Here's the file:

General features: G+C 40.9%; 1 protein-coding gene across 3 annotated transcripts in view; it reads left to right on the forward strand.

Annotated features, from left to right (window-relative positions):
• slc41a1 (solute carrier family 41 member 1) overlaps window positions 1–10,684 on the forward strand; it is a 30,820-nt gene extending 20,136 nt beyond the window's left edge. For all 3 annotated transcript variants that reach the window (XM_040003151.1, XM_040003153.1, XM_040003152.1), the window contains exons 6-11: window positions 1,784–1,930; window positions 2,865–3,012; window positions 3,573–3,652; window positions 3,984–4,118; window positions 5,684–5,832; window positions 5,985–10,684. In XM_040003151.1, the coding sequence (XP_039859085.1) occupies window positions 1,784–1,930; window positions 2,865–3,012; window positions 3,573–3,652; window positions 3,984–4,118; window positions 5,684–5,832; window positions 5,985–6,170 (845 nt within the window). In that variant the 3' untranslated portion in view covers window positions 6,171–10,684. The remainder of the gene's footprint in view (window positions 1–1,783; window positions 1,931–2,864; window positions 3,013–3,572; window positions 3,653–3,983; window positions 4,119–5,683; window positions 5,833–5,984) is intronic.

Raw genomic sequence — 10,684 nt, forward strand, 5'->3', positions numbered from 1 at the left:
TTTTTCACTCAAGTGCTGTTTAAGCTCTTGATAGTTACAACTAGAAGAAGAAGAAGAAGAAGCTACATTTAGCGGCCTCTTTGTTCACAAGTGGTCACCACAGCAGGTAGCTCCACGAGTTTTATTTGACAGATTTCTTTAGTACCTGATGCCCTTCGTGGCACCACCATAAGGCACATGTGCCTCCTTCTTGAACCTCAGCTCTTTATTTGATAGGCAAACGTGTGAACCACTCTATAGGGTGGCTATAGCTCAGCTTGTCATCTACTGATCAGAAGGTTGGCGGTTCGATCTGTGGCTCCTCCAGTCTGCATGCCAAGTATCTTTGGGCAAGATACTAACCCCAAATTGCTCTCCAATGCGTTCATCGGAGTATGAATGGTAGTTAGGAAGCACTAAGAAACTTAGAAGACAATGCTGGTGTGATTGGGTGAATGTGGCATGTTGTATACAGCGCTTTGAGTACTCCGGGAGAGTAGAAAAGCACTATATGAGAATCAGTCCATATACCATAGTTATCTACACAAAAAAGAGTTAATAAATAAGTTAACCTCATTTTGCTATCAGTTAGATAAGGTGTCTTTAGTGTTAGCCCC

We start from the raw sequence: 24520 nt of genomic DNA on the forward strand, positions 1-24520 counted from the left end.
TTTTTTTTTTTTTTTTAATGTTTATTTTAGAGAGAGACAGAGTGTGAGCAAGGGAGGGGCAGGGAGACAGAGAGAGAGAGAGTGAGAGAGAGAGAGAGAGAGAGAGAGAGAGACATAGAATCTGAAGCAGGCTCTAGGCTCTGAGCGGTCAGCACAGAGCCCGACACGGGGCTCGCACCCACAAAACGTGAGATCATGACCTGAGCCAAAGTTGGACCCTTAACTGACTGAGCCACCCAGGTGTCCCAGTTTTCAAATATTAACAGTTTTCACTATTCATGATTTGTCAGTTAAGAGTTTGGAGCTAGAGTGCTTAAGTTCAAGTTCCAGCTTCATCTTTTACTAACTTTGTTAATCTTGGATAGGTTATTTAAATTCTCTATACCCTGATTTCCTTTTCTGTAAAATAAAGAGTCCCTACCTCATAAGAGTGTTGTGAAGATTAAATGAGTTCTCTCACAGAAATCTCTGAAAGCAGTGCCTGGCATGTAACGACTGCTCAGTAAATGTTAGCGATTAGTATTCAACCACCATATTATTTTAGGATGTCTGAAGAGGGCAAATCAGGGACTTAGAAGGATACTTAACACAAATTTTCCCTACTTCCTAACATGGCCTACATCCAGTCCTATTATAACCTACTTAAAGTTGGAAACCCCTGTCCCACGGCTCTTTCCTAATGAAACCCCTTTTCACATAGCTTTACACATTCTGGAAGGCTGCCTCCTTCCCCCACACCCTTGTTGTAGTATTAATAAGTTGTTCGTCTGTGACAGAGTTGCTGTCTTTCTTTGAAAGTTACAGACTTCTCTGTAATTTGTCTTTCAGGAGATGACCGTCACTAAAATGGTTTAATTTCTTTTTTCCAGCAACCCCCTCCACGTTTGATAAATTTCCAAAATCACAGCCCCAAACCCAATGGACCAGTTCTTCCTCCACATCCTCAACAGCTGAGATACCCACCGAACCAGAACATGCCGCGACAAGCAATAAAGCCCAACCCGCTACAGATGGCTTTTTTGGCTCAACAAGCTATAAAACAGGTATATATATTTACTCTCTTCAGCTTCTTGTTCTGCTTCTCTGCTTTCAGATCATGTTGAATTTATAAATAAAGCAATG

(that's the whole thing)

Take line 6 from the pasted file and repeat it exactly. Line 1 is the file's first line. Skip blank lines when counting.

We start from the raw sequence: 24520 nt of genomic DNA on the forward strand, positions 1-24520 counted from the left end.